The Death of the Wolf
Toru Dutt, A Sheaf Gleaned in French Fields (London: C. Kegan Paul, 1880): 59-63. Internet Archive
1Across the large disk of the moon the clouds
2Ran like the smoke across a bonfire's blaze;
3And to the farthest limits of the sky
4The woods grew dark. We marched, in silence all,
5Upon the humid turf, in dense low furze,
6Or higher heath, when under stunted pines
7Like those that stud the moors, we dimly traced
8The big marks of the claws of wandering wolves
9We had already tracked. We stopped and held
10Our breath to listen. Neither in the wood,
11Nor in the plain far off, nor in the air,
12The faintest sound or sigh was audible;
13Only the distant village weathercock
14Creaked to the firmament as if it mourned;
15For high uplifted soared above the earth
16The wind, and it grazed only with its wings
17The solitary towers and dim-seen spires.
18While ancient oaks and other lofty trees.
19That leaned their brows against the rocks below.
20Seemed wrapt in slumber peaceful and profound.
21Amid this silence suddenly crouched down
22The oldest of us-- hunters on the search --
23More closely to regard the sand we trod,
24For sand it was at present. Soon he rose
25And in a low voice said, that thrilled through all --
26For never had he been in error yet
27On such a subject -- that the recent marks
28Announced the steady gait and powerful claws
29Of two wolves full-grown, followed by two cubs.
30We then got ready our broad-bladed knives
31And polished guns, and striving to conceal
32The flashing lustre of the steel that shone
33Too white in the surrounding darkness, moved
34Step after step, pushing the boughs aside
35That stretched across our path. Three stopped, -- and then
36While straining to find out what they had seen,
37At once I saw two blazing eyes like coals.
38And then four forms, agile, and lithe, and gaunt.
39That danced in the faint moonlight on the furze
40Like joyous greyhounds, such as oft are seen
41Clamorous around their master from the chase
42At eve returned. Similar was their form
43And similar the dance ; only the wolves
44And cubs gambolled in silence, as though they felt
45The neighbourhood of man, their mortal foe.
46The male stood on his feet, and farther on,
47Against a tree the female wolf rech'ned --
48A marble image, like the one adored
49By the old Romans as the heaven-sent nurse
50Of Romulus and Remus, demi-gods,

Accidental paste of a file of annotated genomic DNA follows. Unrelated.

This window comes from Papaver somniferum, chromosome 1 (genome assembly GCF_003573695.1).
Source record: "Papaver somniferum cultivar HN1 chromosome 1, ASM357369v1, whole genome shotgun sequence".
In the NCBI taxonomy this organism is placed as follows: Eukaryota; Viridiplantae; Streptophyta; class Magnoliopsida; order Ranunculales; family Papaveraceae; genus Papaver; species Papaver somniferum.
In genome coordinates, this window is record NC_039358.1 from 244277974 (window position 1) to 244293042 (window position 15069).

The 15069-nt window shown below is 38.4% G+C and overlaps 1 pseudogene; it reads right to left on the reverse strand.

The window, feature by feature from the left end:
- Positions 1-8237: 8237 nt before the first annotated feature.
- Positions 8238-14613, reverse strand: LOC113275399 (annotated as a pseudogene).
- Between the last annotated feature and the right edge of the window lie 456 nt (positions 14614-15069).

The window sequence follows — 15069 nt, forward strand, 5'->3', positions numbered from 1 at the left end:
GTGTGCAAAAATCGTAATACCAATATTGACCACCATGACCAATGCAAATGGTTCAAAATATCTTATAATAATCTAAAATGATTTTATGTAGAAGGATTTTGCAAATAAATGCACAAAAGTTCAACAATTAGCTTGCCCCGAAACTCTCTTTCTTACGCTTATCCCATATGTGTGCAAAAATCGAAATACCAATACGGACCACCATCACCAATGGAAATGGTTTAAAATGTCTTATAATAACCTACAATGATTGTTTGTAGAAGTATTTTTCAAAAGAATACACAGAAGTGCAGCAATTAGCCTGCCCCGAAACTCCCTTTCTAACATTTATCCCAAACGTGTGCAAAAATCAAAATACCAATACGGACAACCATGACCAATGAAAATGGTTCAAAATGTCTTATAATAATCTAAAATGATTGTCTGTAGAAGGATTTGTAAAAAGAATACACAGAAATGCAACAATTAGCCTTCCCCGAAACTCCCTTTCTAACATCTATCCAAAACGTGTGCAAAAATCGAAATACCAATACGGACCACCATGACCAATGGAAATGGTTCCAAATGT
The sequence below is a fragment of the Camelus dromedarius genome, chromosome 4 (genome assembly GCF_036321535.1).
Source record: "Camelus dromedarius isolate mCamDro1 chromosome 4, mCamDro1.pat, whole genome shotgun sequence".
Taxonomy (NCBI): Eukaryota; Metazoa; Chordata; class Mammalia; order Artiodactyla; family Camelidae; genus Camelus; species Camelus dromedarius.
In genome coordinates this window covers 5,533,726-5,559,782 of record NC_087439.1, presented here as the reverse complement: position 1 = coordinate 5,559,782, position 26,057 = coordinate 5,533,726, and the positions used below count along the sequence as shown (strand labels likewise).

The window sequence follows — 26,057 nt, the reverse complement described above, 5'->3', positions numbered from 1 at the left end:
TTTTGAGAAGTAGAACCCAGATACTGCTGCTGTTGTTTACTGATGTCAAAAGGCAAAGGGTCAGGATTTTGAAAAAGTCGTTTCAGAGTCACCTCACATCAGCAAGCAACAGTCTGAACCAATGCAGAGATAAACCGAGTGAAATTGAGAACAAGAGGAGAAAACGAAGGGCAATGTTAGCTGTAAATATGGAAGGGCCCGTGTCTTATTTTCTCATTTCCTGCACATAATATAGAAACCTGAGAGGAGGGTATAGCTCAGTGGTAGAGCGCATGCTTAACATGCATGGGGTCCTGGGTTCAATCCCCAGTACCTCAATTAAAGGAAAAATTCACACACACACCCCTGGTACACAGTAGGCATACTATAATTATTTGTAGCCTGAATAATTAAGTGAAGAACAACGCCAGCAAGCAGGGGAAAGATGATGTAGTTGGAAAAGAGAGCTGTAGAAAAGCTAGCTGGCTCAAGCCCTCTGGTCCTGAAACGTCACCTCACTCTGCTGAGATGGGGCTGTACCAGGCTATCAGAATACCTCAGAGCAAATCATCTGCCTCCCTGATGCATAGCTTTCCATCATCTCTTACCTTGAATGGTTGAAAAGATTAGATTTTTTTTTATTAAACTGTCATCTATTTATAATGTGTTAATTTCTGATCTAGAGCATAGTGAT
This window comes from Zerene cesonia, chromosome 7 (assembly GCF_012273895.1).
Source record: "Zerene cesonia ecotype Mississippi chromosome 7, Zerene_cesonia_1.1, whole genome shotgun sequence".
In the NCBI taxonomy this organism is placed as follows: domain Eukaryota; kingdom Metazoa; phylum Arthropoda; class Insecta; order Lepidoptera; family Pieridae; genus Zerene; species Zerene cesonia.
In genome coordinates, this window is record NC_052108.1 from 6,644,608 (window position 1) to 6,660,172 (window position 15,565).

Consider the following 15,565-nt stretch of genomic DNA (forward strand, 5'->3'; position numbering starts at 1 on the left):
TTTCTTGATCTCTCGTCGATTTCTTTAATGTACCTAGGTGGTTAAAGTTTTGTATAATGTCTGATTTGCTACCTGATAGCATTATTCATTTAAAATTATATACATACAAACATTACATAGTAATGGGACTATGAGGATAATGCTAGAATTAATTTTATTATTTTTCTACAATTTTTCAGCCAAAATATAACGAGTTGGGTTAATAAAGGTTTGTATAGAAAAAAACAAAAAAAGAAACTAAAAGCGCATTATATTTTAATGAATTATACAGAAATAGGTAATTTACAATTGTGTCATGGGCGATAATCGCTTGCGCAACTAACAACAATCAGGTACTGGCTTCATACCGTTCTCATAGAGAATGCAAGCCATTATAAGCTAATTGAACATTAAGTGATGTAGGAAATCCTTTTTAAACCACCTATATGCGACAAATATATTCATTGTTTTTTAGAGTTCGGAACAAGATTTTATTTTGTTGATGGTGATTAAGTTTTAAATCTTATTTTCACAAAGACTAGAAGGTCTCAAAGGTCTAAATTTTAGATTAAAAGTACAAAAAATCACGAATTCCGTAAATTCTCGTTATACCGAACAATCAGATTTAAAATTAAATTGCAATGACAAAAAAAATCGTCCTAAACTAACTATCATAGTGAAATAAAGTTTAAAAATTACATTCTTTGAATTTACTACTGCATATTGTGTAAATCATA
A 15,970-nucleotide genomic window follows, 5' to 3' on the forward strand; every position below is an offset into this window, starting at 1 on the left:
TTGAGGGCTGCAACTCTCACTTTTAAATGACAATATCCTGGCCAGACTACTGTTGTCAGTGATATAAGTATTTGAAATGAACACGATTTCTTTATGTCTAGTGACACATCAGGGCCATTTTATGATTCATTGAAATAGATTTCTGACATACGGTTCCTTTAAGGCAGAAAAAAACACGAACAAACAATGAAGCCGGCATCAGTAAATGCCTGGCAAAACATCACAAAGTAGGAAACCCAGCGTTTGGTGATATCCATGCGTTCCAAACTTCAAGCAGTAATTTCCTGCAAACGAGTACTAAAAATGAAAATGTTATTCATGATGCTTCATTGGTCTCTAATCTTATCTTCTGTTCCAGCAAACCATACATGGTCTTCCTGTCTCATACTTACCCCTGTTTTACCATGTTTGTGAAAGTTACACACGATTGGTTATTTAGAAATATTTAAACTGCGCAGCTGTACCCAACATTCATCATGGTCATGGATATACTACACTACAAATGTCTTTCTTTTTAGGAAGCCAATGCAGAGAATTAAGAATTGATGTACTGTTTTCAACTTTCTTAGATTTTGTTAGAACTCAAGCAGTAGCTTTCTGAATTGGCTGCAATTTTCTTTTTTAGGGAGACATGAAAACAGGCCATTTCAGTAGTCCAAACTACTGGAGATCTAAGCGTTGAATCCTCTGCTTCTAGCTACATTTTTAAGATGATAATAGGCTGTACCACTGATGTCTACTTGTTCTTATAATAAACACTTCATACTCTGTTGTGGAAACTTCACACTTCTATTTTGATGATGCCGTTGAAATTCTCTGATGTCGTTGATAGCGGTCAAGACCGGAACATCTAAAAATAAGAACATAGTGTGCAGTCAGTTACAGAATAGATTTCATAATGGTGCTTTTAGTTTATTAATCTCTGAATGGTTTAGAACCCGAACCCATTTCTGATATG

51Who from her shaggy side drew nourishment
52A slight noise, and the male wolf was alert.
53His hooked nails buried in the sand, he looked
54Intent around, then judged himself for lost
55He was surprised, and all retreat cut off!
56Then sudden springing forth with flaming jaws,
57He pounced upon the palpitating throat
58Of the bold dog that rashly had drawn near;
59Nor did he loose his terrible iron grip,
60Though rapid shots traversed his heaving flanks,
61And sharp knives in his monstrous entrails plunged
62Like lightnings crossed, and with each other clashed,
63Until faint, gasping, dead, the strangled hound
64Rolled at his feet. He left his vanquished foe
65And gazed at us. The knives still in his sides
66Rested, both buried to their very hilts.
67He had been well nigh pinned unto the turf
68Which his blood deluged. Still, around our guns
69Menaced him, levelled ominously close,
70A sinister crescent, but he heeded not.
71He looked at us again, and then lay down.
72Licking the blood bespattered round his mouth,
73And deigning not to know whence death had come,
74Shut his large eyes, and died without a cry.
75I leaned my forehead on my empty gun
76And fell into a train of random thought.
77Unwilling, it may be, or unresolved
78The she-wolf and her cubs to sacrifice.
79These three had waited for the wolf, now dead;
80But for her cubs, I verily believe,
81The fair and sombre female had done more;
82She never would have let him die alone.
83But to her heart her duty now was plain:
84Her mother's instinct told her she must save
85The offspring of her bowels with her life
86If need should be, that she might teach them, grown
87To wolfs estate, the duties of a wolf;
88To suffer without shrinking hunger's pangs,
89Never to enter into terms with man,
90(Such as exist between him and the tribes
91Of servile animals that bear his yoke,
92Or chase the first possessors of the woods
93And rocks before him, to obtain a place
94To sleep in, and a pittance from his hand,)
95And to hold freedom dearer far than life.
96Alas! I thought, in despite of the name,
97Believed so great, the lofty name of man,
98How weak we are, how abject! And I felt
99A shame for all our race. Life to forsake.
100And all its weight of sorrows and of ills,
101With dignity, mute, touching and sublime,
102Is known alone to animals contemned.
103To sec what man, their lord, achieves on earth
104And what he leaves untouched, inspires this thought,
105-- Silence is great alone, and all the rest
106Is vanity and weakness here below.
107Ah ! I have learnt the lesson thou hast taught.
108Thou savage denizen of the forests wild.
109And thy last look has entered to my heart ;
110It said: - "If thou canst do it, mortal, strive
111So that thy soul attain, through constant thought
112And patient study, to the lofty height
113Of stoic pride that cares not for events;
114That height to which, bom free in pathless woods,
115I, without effort, from the first have reached.
116To groan, to cry, to seek for any aid
117Is cowardice. With energy and strength
118Perform the long and often heavy task.
119And walk in singleness of heart along
120The way where fate has placed thee, whether smooth
121Or rough it be. Fulfil thy calling high;
122Then after that, like me, without complaint.
123Suffer and die, nor care to leave a name."
RPO poem Editors:
Data entry: Sharine Leung